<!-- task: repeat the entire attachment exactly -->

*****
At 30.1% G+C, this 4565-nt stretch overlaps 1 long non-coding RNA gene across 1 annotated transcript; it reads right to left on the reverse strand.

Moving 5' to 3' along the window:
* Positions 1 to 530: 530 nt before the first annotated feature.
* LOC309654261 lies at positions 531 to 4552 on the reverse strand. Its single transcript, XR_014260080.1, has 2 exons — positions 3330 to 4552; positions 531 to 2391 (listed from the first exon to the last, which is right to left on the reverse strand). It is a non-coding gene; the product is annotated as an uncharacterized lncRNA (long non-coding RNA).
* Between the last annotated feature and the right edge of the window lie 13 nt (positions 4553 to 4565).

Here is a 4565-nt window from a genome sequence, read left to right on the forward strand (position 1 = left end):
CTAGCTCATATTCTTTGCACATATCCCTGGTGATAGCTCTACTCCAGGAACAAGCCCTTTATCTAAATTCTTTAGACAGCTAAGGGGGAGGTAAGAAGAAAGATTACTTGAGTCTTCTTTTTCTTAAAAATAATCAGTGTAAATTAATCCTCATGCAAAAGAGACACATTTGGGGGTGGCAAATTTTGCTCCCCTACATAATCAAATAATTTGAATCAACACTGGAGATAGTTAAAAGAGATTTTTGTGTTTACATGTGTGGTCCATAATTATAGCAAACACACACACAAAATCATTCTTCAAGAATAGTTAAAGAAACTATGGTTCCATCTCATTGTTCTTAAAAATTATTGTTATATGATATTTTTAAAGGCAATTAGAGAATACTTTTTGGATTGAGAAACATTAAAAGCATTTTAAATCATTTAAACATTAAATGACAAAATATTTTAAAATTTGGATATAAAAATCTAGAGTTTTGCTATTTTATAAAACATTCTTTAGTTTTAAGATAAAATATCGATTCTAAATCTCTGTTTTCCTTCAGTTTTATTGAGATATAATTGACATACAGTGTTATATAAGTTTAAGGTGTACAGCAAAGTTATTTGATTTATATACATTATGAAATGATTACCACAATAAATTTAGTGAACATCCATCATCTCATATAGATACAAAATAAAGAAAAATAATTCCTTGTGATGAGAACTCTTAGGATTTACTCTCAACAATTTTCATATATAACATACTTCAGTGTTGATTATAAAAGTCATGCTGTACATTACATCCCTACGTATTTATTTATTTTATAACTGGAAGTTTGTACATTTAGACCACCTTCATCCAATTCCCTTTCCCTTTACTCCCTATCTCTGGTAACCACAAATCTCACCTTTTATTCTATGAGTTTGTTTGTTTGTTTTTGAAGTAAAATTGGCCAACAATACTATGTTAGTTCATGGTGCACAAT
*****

At 30.1% G+C, this 4565-nt stretch overlaps 1 long non-coding RNA gene across 1 annotated transcript; it reads right to left on the reverse strand.

Moving 5' to 3' along the window:
* Positions 1 to 530: 530 nt before the first annotated feature.
* LOC309654261 lies at positions 531 to 4552 on the reverse strand. Its single transcript, XR_014260080.1, has 2 exons — positions 3330 to 4552; positions 531 to 2391 (listed from the first exon to the last, which is right to left on the reverse strand). It is a non-coding gene; the product is annotated as an uncharacterized lncRNA (long non-coding RNA).
* Between the last annotated feature and the right edge of the window lie 13 nt (positions 4553 to 4565).

Here is a 4565-nt window from a genome sequence, read left to right on the forward strand (position 1 = left end):
CTAGCTCATATTCTTTGCACATATCCCTGGTGATAGCTCTACTCCAGGAACAAGCCCTTTATCTAAATTCTTTAGACAGCTAAGGGGGAGGTAAGAAGAAAGATTACTTGAGTCTTCTTTTTCTTAAAAATAATCAGTGTAAATTAATCCTCATGCAAAAGAGACACATTTGGGGGTGGCAAATTTTGCTCCCCTACATAATCAAATAATTTGAATCAACACTGGAGATAGTTAAAAGAGATTTTTGTGTTTACATGTGTGGTCCATAATTATAGCAAACACACACACAAAATCATTCTTCAAGAATAGTTAAAGAAACTATGGTTCCATCTCATTGTTCTTAAAAATTATTGTTATATGATATTTTTAAAGGCAATTAGAGAATACTTTTTGGATTGAGAAACATTAAAAGCATTTTAAATCATTTAAACATTAAATGACAAAATATTTTAAAATTTGGATATAAAAATCTAGAGTTTTGCTATTTTATAAAACATTCTTTAGTTTTAAGATAAAATATCGATTCTAAATCTCTGTTTTCCTTCAGTTTTATTGAGATATAATTGACATACAGTGTTATATAAGTTTAAGGTGTACAGCAAAGTTATTTGATTTATATACATTATGAAATGATTACCACAATAAATTTAGTGAACATCCATCATCTCATATAGATACAAAATAAAGAAAAATAATTCCTTGTGATGAGAACTCTTAGGATTTACTCTCAACAATTTTCATATATAACATACTTCAGTGTTGATTATAAAAGTCATGCTGTACATTACATCCCTACGTATTTATTTATTTTATAACTGGAAGTTTGTACATTTAGACCACCTTCATCCAATTCCCTTTCCCTTTACTCCCTATCTCTGGTAACCACAAATCTCACCTTTTATTCTATGAGTTTGTTTGTTTGTTTTTGAAGTAAAATTGGCCAACAATACTATGTTAGTTCATGGTGCACAAT